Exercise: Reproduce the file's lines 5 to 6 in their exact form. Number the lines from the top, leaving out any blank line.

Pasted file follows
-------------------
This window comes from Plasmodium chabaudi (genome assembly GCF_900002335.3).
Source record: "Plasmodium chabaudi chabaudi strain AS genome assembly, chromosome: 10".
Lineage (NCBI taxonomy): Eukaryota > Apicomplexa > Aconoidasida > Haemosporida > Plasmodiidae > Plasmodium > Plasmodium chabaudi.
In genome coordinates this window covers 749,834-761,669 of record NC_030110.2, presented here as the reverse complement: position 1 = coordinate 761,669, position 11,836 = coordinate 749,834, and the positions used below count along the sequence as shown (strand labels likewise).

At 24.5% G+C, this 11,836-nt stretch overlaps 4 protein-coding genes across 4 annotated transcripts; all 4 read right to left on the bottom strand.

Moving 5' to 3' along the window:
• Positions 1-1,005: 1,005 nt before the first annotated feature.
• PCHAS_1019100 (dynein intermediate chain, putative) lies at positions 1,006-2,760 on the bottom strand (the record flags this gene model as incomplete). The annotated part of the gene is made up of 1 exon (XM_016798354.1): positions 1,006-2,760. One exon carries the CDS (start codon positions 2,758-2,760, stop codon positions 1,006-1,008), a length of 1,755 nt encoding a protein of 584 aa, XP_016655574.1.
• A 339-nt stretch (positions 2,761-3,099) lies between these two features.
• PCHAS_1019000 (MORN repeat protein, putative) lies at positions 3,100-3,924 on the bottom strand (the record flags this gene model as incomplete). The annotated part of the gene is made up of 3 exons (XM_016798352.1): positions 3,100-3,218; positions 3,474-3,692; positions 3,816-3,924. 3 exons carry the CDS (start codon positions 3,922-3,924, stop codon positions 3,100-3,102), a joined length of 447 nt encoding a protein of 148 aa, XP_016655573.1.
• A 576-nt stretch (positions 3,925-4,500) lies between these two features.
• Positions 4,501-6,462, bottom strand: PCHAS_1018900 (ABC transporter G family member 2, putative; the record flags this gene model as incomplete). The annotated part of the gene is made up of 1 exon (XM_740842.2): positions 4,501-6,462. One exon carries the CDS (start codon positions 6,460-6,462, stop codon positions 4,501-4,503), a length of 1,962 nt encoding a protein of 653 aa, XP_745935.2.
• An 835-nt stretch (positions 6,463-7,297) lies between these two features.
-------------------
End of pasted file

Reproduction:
At 24.5% G+C, this 11,836-nt stretch overlaps 4 protein-coding genes across 4 annotated transcripts; all 4 read right to left on the bottom strand.

Moving 5' to 3' along the window: